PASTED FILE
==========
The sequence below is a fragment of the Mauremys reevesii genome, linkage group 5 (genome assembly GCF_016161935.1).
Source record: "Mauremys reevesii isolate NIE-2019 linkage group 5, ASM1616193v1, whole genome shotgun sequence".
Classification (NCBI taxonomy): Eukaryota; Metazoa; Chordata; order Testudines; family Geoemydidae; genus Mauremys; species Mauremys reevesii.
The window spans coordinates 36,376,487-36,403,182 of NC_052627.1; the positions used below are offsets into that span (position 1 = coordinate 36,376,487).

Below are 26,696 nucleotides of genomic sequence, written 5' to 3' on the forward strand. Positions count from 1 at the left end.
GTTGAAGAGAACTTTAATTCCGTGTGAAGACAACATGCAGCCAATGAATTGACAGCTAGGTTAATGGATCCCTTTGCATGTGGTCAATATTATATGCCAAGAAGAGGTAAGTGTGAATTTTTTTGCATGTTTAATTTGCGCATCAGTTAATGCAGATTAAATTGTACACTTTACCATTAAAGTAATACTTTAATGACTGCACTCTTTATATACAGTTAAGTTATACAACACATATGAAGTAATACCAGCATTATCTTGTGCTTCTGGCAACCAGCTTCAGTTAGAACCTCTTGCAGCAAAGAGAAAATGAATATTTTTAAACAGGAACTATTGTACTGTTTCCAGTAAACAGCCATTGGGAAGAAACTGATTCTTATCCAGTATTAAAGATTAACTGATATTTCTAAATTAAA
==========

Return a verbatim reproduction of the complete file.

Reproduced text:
The sequence below is a fragment of the Mauremys reevesii genome, linkage group 5 (genome assembly GCF_016161935.1).
Source record: "Mauremys reevesii isolate NIE-2019 linkage group 5, ASM1616193v1, whole genome shotgun sequence".
Classification (NCBI taxonomy): Eukaryota; Metazoa; Chordata; order Testudines; family Geoemydidae; genus Mauremys; species Mauremys reevesii.
The window spans coordinates 36,376,487-36,403,182 of NC_052627.1; the positions used below are offsets into that span (position 1 = coordinate 36,376,487).

Below are 26,696 nucleotides of genomic sequence, written 5' to 3' on the forward strand. Positions count from 1 at the left end.
GTTGAAGAGAACTTTAATTCCGTGTGAAGACAACATGCAGCCAATGAATTGACAGCTAGGTTAATGGATCCCTTTGCATGTGGTCAATATTATATGCCAAGAAGAGGTAAGTGTGAATTTTTTTGCATGTTTAATTTGCGCATCAGTTAATGCAGATTAAATTGTACACTTTACCATTAAAGTAATACTTTAATGACTGCACTCTTTATATACAGTTAAGTTATACAACACATATGAAGTAATACCAGCATTATCTTGTGCTTCTGGCAACCAGCTTCAGTTAGAACCTCTTGCAGCAAAGAGAAAATGAATATTTTTAAACAGGAACTATTGTACTGTTTCCAGTAAACAGCCATTGGGAAGAAACTGATTCTTATCCAGTATTAAAGATTAACTGATATTTCTAAATTAAA